Bruno Schulz: An Artist, a Murder, and the Hijacking of History

21,000+ Reviews has the highest-rated customer service of any bookstore in the world
Product Details
$30.00  $27.90
W. W. Norton & Company
Publish Date
6.31 X 9.27 X 1.09 inches | 1.31 pounds

Earn by promoting books

Earn money by sharing your favorite books through our Affiliate program.

Become an affiliate
About the Author
Benjamin Balint is the author of Bruno Schulz and Kafka's Last Trial, awarded the 2020 Sami Rohr Prize for Jewish Literature, and is coauthor of Jerusalem: City of the Book. A library fellow at the Van Leer Institute in Jerusalem, he regularly writes on culture for The Wall Street Journal, the Jewish Review of Books, and other publications.
Balint reflects on the meaning of the controversy over who owns Schulz's murals--a debate about the location of Jewish memory and the question of its legitimate home-land. 'How does Schulz's orphaned art, ' he asks, 'figure in the politics of erasure?' It is a poignant, cosmic question with no easy answers.--Donald Weber "Jewish Book Council"
What a wonderfully empathetic biography Balint has written, so vividly does he bring Schulz back to life, both as a writer and an artist of prodigious, otherworldly talents.--Tobias Grey "Airmail"
Schulz's destiny is terrifying and exemplary, and Balint retells his life in captivating fashion.--David Mikics "Tablet"
An important new account that sheds light on many previously unknown aspects of Schulz's life and posthumous existence.... A welcome addition to our fund of information about a remarkable European master.--Ewa Hryniewicz-Yarbrough "American Scholar"
Spellbinding.... Balint's dogged research and lucid analyses shed light on the interplay between Schulz's psychology and his art. It's a fascinating portrait of the artist in extremis.--Publishers Weekly, starred review
Balint vividly, insightfully, and affectingly casts light on long-shadowed Schulz and his startlingly original work, composing a freshly enlightening, harrowing, and invaluable chapter in the perpetual history of genocide and the courage and transcendence of artists.--Booklist, starred review
Engaging and provocative.... This biography, which weaves well-chosen, colourful threads from Schulz's writings into the threadbare fabric of his days, stands as the best brief introduction to the author currently available in English.--Boris Dralyuk "Times Literary Supplement [UK]"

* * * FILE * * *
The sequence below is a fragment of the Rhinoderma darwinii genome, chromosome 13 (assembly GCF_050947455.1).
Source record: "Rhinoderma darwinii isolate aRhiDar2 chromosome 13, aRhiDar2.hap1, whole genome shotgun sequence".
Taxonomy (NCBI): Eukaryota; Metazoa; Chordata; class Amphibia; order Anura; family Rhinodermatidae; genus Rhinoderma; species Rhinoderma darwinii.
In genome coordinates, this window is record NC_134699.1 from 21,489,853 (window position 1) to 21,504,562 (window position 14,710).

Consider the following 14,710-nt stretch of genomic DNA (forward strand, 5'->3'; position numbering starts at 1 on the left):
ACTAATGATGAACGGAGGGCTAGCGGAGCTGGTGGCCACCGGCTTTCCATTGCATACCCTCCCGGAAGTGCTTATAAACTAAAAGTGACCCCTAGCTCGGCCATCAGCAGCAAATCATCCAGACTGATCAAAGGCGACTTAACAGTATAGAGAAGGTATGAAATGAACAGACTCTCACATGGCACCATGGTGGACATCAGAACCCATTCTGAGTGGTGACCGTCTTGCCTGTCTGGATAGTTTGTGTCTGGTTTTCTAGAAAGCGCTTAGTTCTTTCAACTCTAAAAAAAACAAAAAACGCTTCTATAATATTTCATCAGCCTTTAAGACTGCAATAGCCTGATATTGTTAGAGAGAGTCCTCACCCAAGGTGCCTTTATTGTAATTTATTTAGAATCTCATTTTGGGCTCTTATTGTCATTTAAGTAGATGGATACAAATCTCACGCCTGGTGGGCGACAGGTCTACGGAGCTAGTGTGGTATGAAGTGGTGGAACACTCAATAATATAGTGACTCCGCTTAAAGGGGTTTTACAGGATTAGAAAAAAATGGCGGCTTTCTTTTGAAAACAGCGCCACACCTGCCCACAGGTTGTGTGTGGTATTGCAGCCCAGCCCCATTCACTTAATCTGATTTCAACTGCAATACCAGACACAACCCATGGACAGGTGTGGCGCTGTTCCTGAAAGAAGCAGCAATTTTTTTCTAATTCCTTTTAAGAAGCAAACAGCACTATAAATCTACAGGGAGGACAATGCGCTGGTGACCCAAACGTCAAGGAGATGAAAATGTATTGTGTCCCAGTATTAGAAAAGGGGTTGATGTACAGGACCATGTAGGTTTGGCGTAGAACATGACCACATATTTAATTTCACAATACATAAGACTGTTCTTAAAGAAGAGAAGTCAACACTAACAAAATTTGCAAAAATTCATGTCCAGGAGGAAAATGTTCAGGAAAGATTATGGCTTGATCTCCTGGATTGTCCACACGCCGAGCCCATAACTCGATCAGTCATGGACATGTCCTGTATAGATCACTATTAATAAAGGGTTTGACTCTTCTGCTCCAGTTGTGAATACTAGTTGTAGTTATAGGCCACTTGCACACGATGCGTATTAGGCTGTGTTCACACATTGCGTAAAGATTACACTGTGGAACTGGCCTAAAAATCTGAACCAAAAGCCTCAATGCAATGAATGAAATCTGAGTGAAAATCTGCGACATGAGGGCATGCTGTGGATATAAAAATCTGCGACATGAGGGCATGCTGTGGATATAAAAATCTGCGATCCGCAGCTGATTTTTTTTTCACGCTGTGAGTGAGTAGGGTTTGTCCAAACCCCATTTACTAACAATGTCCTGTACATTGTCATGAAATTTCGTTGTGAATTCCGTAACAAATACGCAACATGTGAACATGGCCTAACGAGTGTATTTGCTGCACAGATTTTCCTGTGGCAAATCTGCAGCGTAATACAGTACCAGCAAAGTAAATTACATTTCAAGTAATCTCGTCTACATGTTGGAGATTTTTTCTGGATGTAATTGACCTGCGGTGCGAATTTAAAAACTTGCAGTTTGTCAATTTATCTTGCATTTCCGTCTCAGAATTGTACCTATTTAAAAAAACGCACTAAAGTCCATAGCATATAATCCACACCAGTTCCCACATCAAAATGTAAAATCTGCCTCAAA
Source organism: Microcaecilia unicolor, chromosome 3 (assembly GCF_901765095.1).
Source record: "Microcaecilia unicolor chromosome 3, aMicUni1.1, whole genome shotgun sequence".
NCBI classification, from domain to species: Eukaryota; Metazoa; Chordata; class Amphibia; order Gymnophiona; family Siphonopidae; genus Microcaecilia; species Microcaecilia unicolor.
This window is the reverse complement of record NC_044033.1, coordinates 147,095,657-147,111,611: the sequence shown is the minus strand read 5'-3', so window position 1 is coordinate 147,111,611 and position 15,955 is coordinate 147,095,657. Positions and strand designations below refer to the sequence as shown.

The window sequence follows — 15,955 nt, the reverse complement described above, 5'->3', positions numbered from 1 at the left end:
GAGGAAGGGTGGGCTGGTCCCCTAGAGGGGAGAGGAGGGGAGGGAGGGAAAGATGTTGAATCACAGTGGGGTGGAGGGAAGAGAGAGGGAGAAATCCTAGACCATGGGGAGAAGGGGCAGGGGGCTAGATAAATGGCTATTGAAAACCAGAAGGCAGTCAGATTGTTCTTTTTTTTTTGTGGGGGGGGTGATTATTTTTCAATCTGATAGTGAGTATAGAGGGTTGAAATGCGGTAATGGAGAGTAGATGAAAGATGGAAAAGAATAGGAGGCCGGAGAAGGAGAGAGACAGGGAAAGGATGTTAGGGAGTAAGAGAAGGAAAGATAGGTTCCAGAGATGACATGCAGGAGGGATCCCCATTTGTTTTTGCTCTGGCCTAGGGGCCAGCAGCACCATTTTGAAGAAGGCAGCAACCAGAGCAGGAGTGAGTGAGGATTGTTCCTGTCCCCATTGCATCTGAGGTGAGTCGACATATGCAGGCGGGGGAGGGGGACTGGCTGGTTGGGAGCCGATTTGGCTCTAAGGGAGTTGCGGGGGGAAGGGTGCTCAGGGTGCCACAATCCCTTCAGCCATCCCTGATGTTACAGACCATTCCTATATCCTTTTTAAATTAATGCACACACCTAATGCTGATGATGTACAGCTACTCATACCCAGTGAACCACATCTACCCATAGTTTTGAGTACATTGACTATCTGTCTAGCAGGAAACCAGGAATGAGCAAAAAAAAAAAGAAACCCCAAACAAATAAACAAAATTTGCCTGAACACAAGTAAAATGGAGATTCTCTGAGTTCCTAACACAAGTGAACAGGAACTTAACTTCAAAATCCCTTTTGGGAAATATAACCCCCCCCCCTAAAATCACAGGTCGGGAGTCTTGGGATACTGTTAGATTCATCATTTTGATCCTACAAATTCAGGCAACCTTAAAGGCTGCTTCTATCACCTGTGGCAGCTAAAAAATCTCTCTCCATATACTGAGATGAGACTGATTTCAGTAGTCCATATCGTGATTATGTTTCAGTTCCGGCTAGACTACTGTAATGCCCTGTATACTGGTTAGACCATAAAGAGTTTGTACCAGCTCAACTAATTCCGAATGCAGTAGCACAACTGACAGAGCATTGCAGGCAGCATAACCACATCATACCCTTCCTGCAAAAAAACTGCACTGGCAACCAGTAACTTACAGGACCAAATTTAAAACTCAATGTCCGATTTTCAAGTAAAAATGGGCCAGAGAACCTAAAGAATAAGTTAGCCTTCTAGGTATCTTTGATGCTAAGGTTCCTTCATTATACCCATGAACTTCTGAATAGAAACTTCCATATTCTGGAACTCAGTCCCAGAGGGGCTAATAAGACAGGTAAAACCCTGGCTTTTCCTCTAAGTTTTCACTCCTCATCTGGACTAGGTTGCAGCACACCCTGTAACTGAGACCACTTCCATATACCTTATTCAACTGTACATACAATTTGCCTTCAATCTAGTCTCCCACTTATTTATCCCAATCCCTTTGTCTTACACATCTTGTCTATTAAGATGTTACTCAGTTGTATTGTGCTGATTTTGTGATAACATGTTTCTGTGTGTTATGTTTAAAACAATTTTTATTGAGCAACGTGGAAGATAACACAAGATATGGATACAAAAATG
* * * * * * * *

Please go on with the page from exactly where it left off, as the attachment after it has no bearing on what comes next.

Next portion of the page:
A well-informed consideration of the life and legacy of the Polish Jewish writer and artist who died during World War II.... In this incisive portrait, Balint also delves into the enormous influence of Schulz on Philip Roth, Cynthia Ozick, and Jonathan Safran Foer, among many others writers. A poignant, passionate revisiting of an important literary and artistic voice.-- "Kirkus Reviews"
Balint tells this story--which turns out to be multiple stories, obscured by the fog of war and rumor's sfumato--and virtuosically relates them to Schulz's own tales, while providing the clearest, most evenhanded account to date of the tangled afterlife of the Master of Drohobych.... [Balint is] an unflaggingly curious and fastidious critic.... and demonstrates with sensitivity how in the clash between so-called intellectual property rights and so-called moral rights, the only sure loser is the artist himself, especially if he is no longer around to defend (or define) himself.--Joshua Cohen "New York Times Book Review"
A perfect sequel to Balint's previous book, the award-winning Kafka's Last Trial.--Adam Kirsch "New Republic"
[Schulz's] reach, eventually, was global. The cult of Schulz, counting literary household names like Philip Roth, Jonathan Safran Foer, and Isaac Bashevis Singer (who, Balint gossips, liked Schulz better even than Kafka), proves it.... Schulz gets compared to Kafka because of his dreamy, disconcerting stories, but in Balint's book, a version of Schulz emerges that is closer to one of Kafka's characters.--Leo Lasdun "The Millions"
Excellent.... An absorbing, terrifying history of a special writer who deserves to be known for reasons entirely apart from the historical nightmare that engulfed him.--Scott Bradfield "The Spectator [UK]"